After Roe v. Wade the Abortion Counseling Service ceased to work but many of us felt we could use some of what we learned in another, perhaps more legal setting. I was part of the group that opened the Emma Goldman Clinic in Chicago. We offered paramedic services such as Pap smear screening, breast exams and reproductive education. We were not able to prescribe. I stayed with that group less than a year. Otherwise I and other members of Jane taught classes in the public schools, some nearby community colleges.
The preceding paragraphs speak to a very short time in my adult life but obviously one that I found significant and much of which I am very proud. Since then there have been lots of opportunities to apply a world view which requires people (that’s me) to act, agitate, speak up for, etc., important issues, coupled with the belief that the most ordinary among us can and should do so.
I have retired but did work for 20 years at the University of Chicago Dept. of Psychology in a lab that studied cognitive issues. I retired in 2007. Mostly my work was office support and some data gathering. In another, even more prosaic area, I have 4 children and 8 grandchildren, all of whom give me great pleasure.
Martha Scott September 2021
Source: Martha Scott, email message to Special Collections staff, September 14, 2021.
2.313 linear feet (4 containers)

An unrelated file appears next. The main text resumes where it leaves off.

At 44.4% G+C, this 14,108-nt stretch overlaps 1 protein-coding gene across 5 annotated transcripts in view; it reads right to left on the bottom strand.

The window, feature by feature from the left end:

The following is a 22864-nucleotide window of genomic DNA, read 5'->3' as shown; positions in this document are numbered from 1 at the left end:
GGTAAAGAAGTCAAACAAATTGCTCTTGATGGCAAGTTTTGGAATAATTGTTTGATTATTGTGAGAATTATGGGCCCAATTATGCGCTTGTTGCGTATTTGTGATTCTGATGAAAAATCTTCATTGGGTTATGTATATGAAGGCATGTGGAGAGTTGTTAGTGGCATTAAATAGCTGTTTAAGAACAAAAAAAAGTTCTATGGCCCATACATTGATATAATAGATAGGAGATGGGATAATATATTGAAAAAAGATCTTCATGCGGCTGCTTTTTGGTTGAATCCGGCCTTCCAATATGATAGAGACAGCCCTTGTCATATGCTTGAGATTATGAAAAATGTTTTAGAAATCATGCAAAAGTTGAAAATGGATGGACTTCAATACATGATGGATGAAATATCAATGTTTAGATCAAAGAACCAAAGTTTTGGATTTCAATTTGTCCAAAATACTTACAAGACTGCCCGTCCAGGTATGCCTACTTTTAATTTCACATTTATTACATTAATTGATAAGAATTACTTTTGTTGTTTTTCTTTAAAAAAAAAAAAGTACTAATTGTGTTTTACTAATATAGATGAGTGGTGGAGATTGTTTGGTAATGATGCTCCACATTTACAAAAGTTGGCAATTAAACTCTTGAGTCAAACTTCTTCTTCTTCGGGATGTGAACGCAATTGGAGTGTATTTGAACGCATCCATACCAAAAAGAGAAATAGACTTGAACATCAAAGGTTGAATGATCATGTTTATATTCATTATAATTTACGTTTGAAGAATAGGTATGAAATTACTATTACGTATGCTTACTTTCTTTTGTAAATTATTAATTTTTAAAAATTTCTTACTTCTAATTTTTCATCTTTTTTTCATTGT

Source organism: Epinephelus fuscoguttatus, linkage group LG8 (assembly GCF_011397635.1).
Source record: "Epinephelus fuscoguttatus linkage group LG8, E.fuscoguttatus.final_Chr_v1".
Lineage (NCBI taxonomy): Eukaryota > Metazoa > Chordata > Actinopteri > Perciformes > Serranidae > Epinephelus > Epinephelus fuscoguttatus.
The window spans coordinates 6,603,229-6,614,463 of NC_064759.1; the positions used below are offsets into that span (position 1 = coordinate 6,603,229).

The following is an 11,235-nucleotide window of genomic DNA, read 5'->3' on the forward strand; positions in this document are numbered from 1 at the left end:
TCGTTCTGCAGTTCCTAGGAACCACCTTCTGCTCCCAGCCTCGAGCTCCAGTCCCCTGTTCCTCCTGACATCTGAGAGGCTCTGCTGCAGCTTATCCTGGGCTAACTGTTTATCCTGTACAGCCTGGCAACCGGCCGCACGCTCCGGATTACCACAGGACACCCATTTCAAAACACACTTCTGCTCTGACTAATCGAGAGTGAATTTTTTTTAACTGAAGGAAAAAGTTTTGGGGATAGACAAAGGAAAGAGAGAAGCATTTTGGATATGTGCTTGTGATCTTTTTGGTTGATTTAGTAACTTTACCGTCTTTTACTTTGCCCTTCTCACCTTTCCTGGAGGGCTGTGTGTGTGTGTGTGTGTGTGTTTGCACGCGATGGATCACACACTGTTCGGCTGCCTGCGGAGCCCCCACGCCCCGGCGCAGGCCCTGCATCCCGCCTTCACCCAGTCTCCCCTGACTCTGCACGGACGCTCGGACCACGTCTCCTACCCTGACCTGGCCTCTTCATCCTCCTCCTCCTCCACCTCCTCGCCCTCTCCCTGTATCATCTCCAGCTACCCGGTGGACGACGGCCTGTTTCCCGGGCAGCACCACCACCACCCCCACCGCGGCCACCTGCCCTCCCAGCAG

Language of Materials
Martha Scott was a member of the Abortion Counseling Service (Jane) and the Emma Goldman Women's Clinic from the late 1960s to the early 1970s. The collection of instruments were regularly used for aspiration abortions by members of Jane in Chicago from 1969-1973.
Immediate Source of Acquisition
Donated by Martha Scott in 2021 and 2022.
In 2021, the material in this collection was selected for permanent retention within the Sophia Smith Collection by Maureen Cresci Callahan as unusual and extraordinary evidence of illegal abortions before Roe v. Wade.
This collection was accessioned by Althea Topek in October 2021 and November 2022. During accessioning, duplicates were discarded and instruments were rehoused.
- Finding aid to the Martha Scott collection of instruments used by Jane: The Abortion Counseling Service
- Althea Topek
- Description rules
- Describing Archives: A Content Standard
- Language of description
- Script of description
Part of the Sophia Smith Collection of Women's History Repository
7 Neilson Drive
Northampton MA 01063